Little North ‘Familiar Places’ LP/CD (April) 4/5

Barely a year has passed since the release of of the critically acclaimed “Finding Seagulls”, a wonderful intro to the music of Danish trio Little North. For this, their latest album, the band continue to expand on their Nordic jazz sound with an elegant, involving set of original tunes.

Pianist Benjamin Norholm Jacobsen, drummer Lasse Jacobsen and bassist Martin Brunbjerg Rasmussen expand the core essence of the trio on selected tracks, with the addition of Swedish guitar prodigy Viktor Spasov and trumpeter Kasper Tranberg. The intelligent use of these two further instruments works particularly well, offering further layers and textures to the music, without ever being overtly flamboyant or at odds with the atmosphere the trio strive to create.

There’s a spacious, cinematic feel to Little North’s music that I really like. It’s unhurried, sensitive and at times, compellingly beautiful. A sense of togetherness and intuitive understanding is clear to hear with the trio. Intricate interplay, deep grooves and delicate, mouthwatering melodies all combine with grace, subtlety and sincerity.

The anthemic “Running down the park” energises with its repeating motifs and cascading melodies, reminiscent perhaps of an old Christian Scott tune, light and dark converging with melodrama. The beauty of “It’s beginning to rain again” lies in its timeless simplicity. This is stunning, taking me back to memories of EST at their sensitive best. The classical romanticism of “Calystegia” meanders with longing and intrigue. “Push” entices the listener in, a dark sense of intrigue underlying this fascinating piece. The lyrical “Spotting Salamanders” sounds like a tune steeped in its own folklore, beguiling storytelling at its best. Mystical and free-flowing, “Einar” reaches out, slightly restless in its captivating transcendence. “Tide” gradually increases in intensity, its mesmeric charm totally captivating. Breaking the mould, “Huntress” quickens the heart rate, its dynamism pulsating freely. Like an age-old, long-forgotten nursery rhyme, “Ind i det Azurblå” is quietly decadent, a gentle, soothing antidote to all our ills.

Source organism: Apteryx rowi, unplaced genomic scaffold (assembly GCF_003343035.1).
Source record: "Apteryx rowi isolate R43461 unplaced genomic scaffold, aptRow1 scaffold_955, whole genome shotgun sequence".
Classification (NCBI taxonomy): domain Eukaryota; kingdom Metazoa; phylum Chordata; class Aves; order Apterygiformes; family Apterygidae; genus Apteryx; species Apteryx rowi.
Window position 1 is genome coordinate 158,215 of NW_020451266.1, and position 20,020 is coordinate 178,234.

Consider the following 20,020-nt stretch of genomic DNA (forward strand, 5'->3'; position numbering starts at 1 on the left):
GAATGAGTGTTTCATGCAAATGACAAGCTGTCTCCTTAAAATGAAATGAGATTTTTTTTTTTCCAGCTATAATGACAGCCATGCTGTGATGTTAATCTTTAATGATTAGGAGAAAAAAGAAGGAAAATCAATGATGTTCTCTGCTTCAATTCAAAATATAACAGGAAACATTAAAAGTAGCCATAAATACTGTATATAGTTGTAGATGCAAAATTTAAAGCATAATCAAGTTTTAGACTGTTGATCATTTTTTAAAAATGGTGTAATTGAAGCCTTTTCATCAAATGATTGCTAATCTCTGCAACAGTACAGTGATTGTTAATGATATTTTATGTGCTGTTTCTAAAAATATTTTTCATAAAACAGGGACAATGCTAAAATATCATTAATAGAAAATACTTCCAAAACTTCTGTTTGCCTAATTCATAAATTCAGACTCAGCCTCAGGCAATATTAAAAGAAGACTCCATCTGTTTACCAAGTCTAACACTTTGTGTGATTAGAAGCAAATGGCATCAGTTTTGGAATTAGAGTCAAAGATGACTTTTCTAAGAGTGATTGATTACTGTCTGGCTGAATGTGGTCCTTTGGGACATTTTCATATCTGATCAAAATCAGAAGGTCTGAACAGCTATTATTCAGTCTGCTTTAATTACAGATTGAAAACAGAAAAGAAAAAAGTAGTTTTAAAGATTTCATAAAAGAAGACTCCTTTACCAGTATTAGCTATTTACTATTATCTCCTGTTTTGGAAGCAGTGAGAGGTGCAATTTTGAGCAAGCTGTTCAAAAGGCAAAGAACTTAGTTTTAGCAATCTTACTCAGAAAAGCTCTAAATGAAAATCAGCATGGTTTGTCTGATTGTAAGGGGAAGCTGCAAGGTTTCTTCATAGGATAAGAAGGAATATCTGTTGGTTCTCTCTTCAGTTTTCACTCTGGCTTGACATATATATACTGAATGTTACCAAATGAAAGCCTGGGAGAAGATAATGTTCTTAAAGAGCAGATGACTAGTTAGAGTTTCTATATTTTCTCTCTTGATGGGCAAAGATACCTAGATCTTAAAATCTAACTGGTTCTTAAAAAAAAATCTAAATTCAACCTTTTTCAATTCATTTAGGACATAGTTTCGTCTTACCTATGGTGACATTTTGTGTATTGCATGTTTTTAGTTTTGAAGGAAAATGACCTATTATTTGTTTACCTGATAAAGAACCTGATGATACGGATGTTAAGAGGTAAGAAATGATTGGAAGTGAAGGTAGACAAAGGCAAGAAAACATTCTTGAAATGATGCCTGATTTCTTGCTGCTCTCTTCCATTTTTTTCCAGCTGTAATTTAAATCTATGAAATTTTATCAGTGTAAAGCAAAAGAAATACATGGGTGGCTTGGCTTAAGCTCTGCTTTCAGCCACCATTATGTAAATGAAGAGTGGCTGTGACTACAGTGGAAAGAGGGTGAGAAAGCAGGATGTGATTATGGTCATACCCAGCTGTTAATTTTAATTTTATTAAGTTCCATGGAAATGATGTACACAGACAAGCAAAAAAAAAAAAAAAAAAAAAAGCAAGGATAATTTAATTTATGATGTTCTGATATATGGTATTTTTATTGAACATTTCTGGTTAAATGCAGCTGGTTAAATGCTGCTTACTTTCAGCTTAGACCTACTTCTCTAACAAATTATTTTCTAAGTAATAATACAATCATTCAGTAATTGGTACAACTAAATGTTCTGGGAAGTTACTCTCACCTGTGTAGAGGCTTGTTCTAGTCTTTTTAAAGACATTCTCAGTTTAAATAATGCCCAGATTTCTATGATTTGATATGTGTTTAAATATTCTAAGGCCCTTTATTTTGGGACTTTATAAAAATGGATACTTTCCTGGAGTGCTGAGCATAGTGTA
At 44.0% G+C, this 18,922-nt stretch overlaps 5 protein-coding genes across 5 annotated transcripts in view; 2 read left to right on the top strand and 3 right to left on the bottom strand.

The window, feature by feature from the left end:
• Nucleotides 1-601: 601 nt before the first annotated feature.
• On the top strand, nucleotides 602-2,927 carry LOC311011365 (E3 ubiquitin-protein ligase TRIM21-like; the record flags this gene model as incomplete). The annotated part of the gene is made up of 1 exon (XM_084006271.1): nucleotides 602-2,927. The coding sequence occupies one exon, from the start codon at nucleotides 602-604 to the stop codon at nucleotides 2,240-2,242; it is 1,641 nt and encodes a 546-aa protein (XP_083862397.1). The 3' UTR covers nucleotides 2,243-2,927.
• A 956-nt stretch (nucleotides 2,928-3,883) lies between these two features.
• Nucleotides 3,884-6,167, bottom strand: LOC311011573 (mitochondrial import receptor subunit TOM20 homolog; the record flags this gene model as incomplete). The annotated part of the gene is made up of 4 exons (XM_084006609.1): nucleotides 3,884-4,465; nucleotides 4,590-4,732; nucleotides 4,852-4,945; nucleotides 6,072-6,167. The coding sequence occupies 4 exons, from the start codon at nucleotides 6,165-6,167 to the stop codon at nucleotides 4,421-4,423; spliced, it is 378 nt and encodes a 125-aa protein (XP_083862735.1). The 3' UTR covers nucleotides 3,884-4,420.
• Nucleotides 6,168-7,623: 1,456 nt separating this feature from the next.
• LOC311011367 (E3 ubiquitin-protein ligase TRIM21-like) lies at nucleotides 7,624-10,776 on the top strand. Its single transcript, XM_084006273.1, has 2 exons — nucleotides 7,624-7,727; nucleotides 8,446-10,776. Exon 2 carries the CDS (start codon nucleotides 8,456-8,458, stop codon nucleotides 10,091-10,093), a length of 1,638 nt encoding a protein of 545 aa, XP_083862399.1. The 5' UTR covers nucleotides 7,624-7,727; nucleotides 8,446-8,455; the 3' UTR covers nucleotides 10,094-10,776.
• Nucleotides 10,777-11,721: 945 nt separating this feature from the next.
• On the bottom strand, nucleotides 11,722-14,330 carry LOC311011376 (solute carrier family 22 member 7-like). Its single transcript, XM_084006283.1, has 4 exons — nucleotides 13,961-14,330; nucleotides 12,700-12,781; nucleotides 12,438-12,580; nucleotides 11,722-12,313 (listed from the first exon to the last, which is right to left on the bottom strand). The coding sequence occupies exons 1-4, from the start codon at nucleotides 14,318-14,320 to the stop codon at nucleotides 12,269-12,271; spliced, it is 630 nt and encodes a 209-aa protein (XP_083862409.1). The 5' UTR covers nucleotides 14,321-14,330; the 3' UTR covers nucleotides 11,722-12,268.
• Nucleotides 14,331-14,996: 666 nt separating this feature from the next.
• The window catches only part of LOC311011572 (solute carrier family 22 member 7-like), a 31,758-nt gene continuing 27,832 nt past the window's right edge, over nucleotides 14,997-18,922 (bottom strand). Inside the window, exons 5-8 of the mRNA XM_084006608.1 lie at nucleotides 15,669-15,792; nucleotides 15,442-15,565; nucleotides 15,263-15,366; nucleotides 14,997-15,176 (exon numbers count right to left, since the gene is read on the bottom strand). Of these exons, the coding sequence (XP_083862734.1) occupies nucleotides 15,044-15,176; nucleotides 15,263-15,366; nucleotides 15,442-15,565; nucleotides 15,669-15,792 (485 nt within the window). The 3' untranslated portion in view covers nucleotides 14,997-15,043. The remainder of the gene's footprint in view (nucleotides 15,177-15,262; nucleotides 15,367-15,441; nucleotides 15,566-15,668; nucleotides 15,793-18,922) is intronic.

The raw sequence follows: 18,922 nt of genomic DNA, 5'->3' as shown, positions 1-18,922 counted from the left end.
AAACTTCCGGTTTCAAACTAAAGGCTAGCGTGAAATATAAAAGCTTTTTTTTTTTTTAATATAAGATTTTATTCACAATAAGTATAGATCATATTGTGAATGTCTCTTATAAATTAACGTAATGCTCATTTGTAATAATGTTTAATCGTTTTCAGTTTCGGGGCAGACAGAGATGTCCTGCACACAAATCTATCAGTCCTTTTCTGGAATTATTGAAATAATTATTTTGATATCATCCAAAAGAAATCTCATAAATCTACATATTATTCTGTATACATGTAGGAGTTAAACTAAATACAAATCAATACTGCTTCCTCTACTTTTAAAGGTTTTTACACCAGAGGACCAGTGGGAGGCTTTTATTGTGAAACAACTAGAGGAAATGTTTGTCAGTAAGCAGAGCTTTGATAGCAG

“Familiar Places” enhances further Little North’s growing reputation. Wonderful, original music, well-crafted and expertly performed. Yet another example of how Scandinavian jazz continues to delight with its myriad of high-quality composers and performers.

Mike Gates

Read also:
Little North ‘Finding Seagulls’ LP/CD (April) 4/5

Lis Wessberg ‘Yellow Map’ LP/CD (April) 4/5

‘Yellow Map’ marks the debut album release from Danish trombonist, Lis Wessberg. With over 30 years as a performing musician under her belt, it’s something of a remarkable statistic that ‘Yellow Map’ serves as the debut solo release for an artist with such an already incredible body of work.

Having completed her education at the Rhythmic Music Conservatory in Copenhagen, Wessberg set out to carve her career in music and, having contributed to the recording of over 40 albums and has performed on stages around the world, the release of ‘Yellow Map’ must come with equal levels of excitement and perhaps trepidation.